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Uriel last won the day on December 15 2017

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  1. What makes a good law clerk?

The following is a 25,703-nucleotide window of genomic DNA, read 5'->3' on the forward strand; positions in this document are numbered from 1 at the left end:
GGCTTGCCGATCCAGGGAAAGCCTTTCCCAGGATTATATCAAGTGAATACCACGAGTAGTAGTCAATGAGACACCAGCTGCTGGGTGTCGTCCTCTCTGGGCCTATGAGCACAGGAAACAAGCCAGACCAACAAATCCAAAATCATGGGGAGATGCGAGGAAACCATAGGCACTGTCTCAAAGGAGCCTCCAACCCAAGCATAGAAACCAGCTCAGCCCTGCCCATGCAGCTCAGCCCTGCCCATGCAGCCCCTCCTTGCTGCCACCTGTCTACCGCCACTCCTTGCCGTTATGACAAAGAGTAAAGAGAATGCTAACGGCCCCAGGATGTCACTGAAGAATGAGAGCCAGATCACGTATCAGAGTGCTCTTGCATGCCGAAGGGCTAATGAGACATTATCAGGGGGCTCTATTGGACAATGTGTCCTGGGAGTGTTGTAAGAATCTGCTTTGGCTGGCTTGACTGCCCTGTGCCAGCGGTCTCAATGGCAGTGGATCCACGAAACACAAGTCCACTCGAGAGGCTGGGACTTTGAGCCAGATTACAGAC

As a lawyer and not an HR person, it's hard to say what qualifications are strictly necessary to get hired. But I would have to imagine that ongoing CLE (continuing legal education) certificates and the like to show that you're serious about your career --- or even specializing in an area! --- would be received very well. In many cases, I think we tend to grab clerks that have great academic credentials, a record of advancing their skills with certifications and fresh training, and (usually) a record of working steadily for another respected law firm without too much moving around. (When we lose an associate, it's an unfortunate business reality. When we lose a clerk it's like losing a limb. We need to avoid that wherever possible.) Despite the hiring process, the things that make a law clerk indispensible are mostly character attributes more than certifications or skills. We've got three clerks in our department and they should basically be in charge of the department and the firm and most likely our personal lives and/or the Commonwealth generally. The things that really stand out and save our bacon: Intellectual curiosity. They don't just process charts. They get to know the case, they get to know the witnesses, and when they come across something weird they ask us about the weird thing -- even if it's outside the scope of their job. One of our youngest clerks almost won us an unwinnable $1 billion case by noticing an e-mail coming from someone that should not have known a certain thing at a certain time if they were telling the truth under oath. Creative solution-finding. Clerks can often suffer from being the last link in a chain or, if it's not too obscure, the last rank in a pre-Napoleonic column. If a whole army isn't walking in sync, the people at the end of the column are constantly having to sprint to catch up as every minor misstep works its way back to them in the form of delay. Because instructions come from a client, through a busy partner, through a busy associate, to a busy clerk, it can often be the case that the clerk is handed an assignment to handle in an unreasonable amount of time because an extra day or two of delay was added every step of the way. A clever clerk that can cut corners and take shortcuts to get something done on time is always a hero. Organization. Lawyers are neither selected nor trained for organizational skills. A clerk that can answer, "hey, where is that e-mail where..." or "didn't someone once write..." by checking an index no one asked him to write is worth his weight in silver. Like, I think probably you could get two good clerks for a clerk's worth of gold, but I think silver is trading pretty reasonably these days. Technical expertise. Whether it's knowing the Sedona Canada principles for e-Discovery in a kind of detail we will never get our heads around, or being able to read a real estate PIN at a level of detail that will allow a lawyer to get a mental image of the land at issue, clerks are frequently responsible for translating complicated technical data into simple, manageable concepts for a lawyer that is either too junior to have picked that expertise up by osmosis, or too senior to (care/be able) to operate the necessary technology. Clerks that can not only perform those tasks but apply superior communication skills to transmit their expertise into usable concepts and reports are quite literally worth more than I am. I might get paid more, but I'm much, much easier to replace.